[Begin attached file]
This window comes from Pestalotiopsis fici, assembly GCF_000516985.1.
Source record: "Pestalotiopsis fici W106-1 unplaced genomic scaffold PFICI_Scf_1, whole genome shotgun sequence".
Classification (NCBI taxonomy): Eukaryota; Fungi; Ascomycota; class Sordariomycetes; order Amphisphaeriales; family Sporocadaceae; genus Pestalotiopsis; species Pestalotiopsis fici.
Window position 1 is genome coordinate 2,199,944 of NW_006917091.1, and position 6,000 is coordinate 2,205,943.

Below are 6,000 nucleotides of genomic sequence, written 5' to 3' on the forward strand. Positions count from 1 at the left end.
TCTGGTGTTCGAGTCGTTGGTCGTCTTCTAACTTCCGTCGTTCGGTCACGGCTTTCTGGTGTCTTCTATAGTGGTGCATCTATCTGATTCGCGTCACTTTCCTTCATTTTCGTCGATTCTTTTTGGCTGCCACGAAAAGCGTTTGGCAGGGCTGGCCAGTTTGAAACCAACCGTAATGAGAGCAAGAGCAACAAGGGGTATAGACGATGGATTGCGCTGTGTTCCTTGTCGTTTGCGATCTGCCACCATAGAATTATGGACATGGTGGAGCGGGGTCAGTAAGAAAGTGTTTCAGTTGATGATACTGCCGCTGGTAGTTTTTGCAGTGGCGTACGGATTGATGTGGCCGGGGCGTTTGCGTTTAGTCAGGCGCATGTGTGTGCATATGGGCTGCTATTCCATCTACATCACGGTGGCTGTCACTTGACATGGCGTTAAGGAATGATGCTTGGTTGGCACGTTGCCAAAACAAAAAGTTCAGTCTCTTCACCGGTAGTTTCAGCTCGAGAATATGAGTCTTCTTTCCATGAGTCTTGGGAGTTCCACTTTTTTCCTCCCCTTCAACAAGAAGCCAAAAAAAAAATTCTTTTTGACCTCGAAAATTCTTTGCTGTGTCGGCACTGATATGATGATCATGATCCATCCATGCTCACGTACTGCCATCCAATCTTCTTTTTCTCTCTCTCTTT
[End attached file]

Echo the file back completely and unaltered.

This window comes from Pestalotiopsis fici, assembly GCF_000516985.1.
Source record: "Pestalotiopsis fici W106-1 unplaced genomic scaffold PFICI_Scf_1, whole genome shotgun sequence".
Classification (NCBI taxonomy): Eukaryota; Fungi; Ascomycota; class Sordariomycetes; order Amphisphaeriales; family Sporocadaceae; genus Pestalotiopsis; species Pestalotiopsis fici.
Window position 1 is genome coordinate 2,199,944 of NW_006917091.1, and position 6,000 is coordinate 2,205,943.

Below are 6,000 nucleotides of genomic sequence, written 5' to 3' on the forward strand. Positions count from 1 at the left end.
TCTGGTGTTCGAGTCGTTGGTCGTCTTCTAACTTCCGTCGTTCGGTCACGGCTTTCTGGTGTCTTCTATAGTGGTGCATCTATCTGATTCGCGTCACTTTCCTTCATTTTCGTCGATTCTTTTTGGCTGCCACGAAAAGCGTTTGGCAGGGCTGGCCAGTTTGAAACCAACCGTAATGAGAGCAAGAGCAACAAGGGGTATAGACGATGGATTGCGCTGTGTTCCTTGTCGTTTGCGATCTGCCACCATAGAATTATGGACATGGTGGAGCGGGGTCAGTAAGAAAGTGTTTCAGTTGATGATACTGCCGCTGGTAGTTTTTGCAGTGGCGTACGGATTGATGTGGCCGGGGCGTTTGCGTTTAGTCAGGCGCATGTGTGTGCATATGGGCTGCTATTCCATCTACATCACGGTGGCTGTCACTTGACATGGCGTTAAGGAATGATGCTTGGTTGGCACGTTGCCAAAACAAAAAGTTCAGTCTCTTCACCGGTAGTTTCAGCTCGAGAATATGAGTCTTCTTTCCATGAGTCTTGGGAGTTCCACTTTTTTCCTCCCCTTCAACAAGAAGCCAAAAAAAAAATTCTTTTTGACCTCGAAAATTCTTTGCTGTGTCGGCACTGATATGATGATCATGATCCATCCATGCTCACGTACTGCCATCCAATCTTCTTTTTCTCTCTCTCTTT